Most of us have long been familiar with "Portable Document Format" (PDF) files and the phrase "saving the format." PDF is usually a vector file. The PDF file was developed in 1990 by Adobe specifically to present documents, including the text format but also the images, in a manner independent of which software, hardware, and operating system are being used—that is the power and potential of the vector file. Other vector file types, somewhat less well known, include EPS and AI, for example. A common file extension for a vector file might be ai and .eps.

Keep in mind that even when using a raster file, which you almost always do in any web application, you can and should control the resolution to fit the purpose. That means you should check the pixel density (measured in dots per inch or DPI) or pixels per inch (PPI). The measurements become relevant when you are using raster images such as JPEGs in specific places. The web historically has maintained a relatively low pixel density, but now a user can elect to create a display with a much higher pixel density.

But returning to vector images and files:

For high-quality print, you should consider an EPS file of a graphic, text, or illustration. As a vector file, it can easily be resized to any extent required.

For creating logos, graphics, illustrations, and print layouts a good choice is an AI file, a vector file type created by Adobe that can be created and edited only with a special illustrator device.

Editing in Vector File Format

When it comes to vector files such as AI and EPS, they can remain editable, enabling you to open them up and edit text or other elements within a given graphic image. Images containing text that are saved, for example, as a JPG, cannot be opened to enable you to edit the text.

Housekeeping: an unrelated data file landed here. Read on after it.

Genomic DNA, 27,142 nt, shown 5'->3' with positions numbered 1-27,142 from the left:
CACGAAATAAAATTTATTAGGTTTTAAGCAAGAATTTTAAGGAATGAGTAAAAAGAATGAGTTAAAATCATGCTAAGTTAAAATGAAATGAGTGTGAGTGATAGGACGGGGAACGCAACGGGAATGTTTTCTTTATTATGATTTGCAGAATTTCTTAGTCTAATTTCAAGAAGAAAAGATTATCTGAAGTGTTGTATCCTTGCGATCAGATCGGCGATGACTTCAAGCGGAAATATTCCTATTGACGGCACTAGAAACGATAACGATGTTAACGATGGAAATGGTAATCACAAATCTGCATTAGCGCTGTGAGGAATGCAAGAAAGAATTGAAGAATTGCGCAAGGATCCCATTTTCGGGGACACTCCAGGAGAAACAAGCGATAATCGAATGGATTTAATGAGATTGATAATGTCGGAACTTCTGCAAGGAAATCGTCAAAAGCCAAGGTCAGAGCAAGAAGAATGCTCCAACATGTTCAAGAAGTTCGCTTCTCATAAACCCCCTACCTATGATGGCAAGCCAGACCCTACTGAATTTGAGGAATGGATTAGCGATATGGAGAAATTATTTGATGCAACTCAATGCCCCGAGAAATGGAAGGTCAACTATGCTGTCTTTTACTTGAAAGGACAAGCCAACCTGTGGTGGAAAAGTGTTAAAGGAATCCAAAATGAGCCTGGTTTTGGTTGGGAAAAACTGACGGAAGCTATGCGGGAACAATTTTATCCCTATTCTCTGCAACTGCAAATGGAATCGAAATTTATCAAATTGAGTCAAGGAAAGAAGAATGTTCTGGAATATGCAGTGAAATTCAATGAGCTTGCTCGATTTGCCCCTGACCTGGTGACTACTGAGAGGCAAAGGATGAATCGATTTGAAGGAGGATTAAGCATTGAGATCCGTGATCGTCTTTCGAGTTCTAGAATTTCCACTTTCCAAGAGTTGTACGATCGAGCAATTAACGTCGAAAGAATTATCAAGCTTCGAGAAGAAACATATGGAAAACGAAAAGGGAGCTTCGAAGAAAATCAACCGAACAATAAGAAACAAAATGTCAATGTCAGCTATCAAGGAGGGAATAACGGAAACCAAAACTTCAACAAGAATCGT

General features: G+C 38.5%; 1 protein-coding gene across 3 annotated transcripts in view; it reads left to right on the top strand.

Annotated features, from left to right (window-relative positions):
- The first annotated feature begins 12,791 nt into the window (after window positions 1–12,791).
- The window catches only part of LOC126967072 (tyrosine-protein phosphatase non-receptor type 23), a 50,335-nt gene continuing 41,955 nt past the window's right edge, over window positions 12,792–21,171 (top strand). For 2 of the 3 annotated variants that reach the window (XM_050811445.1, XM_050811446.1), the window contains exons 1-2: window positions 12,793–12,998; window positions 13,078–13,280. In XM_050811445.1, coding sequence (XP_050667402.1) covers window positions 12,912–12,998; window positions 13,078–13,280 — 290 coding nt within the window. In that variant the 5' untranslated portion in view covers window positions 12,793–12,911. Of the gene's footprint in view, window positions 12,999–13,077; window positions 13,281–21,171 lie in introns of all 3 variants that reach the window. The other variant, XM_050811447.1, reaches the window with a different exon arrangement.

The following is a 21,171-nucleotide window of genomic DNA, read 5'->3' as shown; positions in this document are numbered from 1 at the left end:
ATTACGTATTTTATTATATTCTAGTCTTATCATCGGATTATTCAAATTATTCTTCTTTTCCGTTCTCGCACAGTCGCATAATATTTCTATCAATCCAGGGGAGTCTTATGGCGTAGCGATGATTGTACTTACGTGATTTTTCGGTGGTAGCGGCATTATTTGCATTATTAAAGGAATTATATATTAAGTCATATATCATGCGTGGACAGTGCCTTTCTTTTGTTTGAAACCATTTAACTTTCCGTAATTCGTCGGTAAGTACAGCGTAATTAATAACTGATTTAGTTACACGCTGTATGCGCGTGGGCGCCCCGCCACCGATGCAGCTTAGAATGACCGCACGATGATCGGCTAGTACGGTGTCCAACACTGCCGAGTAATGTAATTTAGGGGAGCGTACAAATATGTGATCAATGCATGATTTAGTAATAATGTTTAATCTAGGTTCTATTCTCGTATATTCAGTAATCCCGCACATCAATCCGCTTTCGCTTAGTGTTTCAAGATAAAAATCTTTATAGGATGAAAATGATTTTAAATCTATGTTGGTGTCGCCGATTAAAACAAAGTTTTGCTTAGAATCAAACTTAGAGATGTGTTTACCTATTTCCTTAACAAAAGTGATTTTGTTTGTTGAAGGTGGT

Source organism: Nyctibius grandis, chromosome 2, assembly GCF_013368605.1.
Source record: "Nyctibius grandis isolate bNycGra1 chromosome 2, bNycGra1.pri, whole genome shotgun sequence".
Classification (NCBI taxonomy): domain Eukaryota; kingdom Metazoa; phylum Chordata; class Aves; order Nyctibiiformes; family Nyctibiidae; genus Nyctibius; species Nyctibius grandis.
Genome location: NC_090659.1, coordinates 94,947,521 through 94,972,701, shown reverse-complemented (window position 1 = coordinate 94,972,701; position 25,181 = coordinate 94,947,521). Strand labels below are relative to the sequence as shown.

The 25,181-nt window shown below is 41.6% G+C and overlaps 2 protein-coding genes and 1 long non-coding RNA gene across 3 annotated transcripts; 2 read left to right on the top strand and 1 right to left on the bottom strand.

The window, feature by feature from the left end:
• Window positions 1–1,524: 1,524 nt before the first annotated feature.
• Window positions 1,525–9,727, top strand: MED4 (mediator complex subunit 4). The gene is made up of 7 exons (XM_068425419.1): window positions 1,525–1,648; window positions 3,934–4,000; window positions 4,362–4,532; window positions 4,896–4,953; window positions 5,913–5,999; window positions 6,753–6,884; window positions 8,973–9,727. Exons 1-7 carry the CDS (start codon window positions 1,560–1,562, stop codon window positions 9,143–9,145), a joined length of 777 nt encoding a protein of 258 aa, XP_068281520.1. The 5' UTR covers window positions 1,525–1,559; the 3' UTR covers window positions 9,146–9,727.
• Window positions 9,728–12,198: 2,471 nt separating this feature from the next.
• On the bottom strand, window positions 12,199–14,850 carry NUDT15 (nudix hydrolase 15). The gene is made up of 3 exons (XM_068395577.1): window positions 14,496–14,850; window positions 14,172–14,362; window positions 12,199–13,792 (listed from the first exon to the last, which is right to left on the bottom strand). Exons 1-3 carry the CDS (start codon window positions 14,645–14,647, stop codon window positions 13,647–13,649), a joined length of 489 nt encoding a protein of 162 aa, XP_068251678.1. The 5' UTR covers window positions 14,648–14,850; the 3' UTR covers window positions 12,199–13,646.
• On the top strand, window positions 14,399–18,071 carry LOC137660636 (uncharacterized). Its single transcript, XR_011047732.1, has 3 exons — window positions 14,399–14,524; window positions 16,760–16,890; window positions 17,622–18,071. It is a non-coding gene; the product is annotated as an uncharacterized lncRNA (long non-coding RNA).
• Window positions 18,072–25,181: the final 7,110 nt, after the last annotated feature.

When you are asked to send files to be printed, say by an advertising medium, you may be asked to save it in "outlines." The reason is that a printer may not happen to have the particular font that you used in your design. If the vector file is not saved in outlines, then when the file is opened the text won't have the look that you wanted and, in fact, default to a different font. Saving with "outlines" only means that you are locking your text so it no longer technically acts as a font, but is constructed of vector shapes that form the letters. It all arises from the nature and capabilities of the vector image and file.

When You Need to Edit Files

When used for the purposes intended, vector files have impressive advantages and vector file formats such as AI and EPS are used throughout the world of printing and graphics. For others uses, such as the web, you rarely would think of using a vector file.

To edit any photo file to perfection, the Movavi Photo Editor employes artificial intelligence to optimize your images and you can edit any part of your photograph to improve low quality or add color, for example. The Photo Editor can add custom frames to your photographs to make them stand out.

Whatever your photo file format, the Movavi Photo Editor can handle it with accuracy, power, and the ease of equipment designed to be intuitive for the user. The Movavi Photo editor can enable you to achieve professional editing perfection every time on the photos that you cherish. And other Movavi equipment for every aspect of multi-media can make your multi-media projects an adventure you always will enjoy.

When you edit with Movavi Photo Editor, you are taking advantage of our years of experience in encountering and resolving troubleshooting issues so that you won't have to deal with them. The more information, insight, and experience that you gain about different types of images and files, the more you will appreciate the versatility, professional quality, and value of all Movavi multimedia products.